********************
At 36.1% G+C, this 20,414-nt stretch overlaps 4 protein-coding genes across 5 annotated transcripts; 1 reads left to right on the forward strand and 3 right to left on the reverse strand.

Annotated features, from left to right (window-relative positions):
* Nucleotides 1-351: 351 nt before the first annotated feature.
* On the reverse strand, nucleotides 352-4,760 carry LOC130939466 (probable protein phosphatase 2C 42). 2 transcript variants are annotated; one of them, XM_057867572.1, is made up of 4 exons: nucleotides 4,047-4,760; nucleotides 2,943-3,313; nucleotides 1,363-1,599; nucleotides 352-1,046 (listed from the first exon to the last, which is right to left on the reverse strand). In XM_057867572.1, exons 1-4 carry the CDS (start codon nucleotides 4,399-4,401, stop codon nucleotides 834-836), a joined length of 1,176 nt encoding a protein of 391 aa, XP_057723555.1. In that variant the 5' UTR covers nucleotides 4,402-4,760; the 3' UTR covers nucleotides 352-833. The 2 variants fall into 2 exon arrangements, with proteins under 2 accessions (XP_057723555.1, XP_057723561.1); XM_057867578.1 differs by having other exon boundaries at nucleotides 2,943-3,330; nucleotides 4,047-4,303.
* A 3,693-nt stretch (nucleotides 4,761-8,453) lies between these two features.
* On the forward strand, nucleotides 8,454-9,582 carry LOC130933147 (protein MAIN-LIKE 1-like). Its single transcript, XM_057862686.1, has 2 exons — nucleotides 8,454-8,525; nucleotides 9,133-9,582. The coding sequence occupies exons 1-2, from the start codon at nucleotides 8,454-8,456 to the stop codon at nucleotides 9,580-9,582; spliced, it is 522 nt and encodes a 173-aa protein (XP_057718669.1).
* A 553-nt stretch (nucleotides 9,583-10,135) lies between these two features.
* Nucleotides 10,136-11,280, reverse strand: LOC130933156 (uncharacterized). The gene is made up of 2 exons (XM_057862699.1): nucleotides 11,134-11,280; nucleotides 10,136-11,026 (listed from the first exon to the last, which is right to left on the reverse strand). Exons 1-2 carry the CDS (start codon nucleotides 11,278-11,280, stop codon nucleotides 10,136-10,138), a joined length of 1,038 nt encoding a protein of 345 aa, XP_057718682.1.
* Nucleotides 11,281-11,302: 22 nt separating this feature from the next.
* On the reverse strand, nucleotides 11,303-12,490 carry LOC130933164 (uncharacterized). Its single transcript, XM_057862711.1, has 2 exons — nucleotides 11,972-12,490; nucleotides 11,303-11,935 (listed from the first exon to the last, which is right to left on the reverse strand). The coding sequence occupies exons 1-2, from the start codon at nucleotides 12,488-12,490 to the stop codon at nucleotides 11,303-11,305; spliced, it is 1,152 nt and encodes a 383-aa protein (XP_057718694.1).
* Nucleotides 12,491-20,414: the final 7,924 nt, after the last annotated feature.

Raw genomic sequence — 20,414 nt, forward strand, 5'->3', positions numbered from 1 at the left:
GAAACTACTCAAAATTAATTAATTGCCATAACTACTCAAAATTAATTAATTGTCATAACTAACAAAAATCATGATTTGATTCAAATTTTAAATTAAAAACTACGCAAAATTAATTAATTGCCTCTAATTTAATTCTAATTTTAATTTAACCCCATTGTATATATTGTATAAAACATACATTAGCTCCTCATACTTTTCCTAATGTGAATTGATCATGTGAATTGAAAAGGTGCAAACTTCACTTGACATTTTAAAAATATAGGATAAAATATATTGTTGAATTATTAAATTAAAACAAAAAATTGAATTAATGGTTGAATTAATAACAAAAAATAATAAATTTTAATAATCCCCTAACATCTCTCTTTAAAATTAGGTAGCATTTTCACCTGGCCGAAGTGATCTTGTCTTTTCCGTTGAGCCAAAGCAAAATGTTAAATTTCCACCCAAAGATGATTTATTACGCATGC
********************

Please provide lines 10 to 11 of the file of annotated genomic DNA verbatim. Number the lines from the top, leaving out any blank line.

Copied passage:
* On the reverse strand, nucleotides 11,303-12,490 carry LOC130933164 (uncharacterized). Its single transcript, XM_057862711.1, has 2 exons — nucleotides 11,972-12,490; nucleotides 11,303-11,935 (listed from the first exon to the last, which is right to left on the reverse strand). The coding sequence occupies exons 1-2, from the start codon at nucleotides 12,488-12,490 to the stop codon at nucleotides 11,303-11,305; spliced, it is 1,152 nt and encodes a 383-aa protein (XP_057718694.1).
* Nucleotides 12,491-20,414: the final 7,924 nt, after the last annotated feature.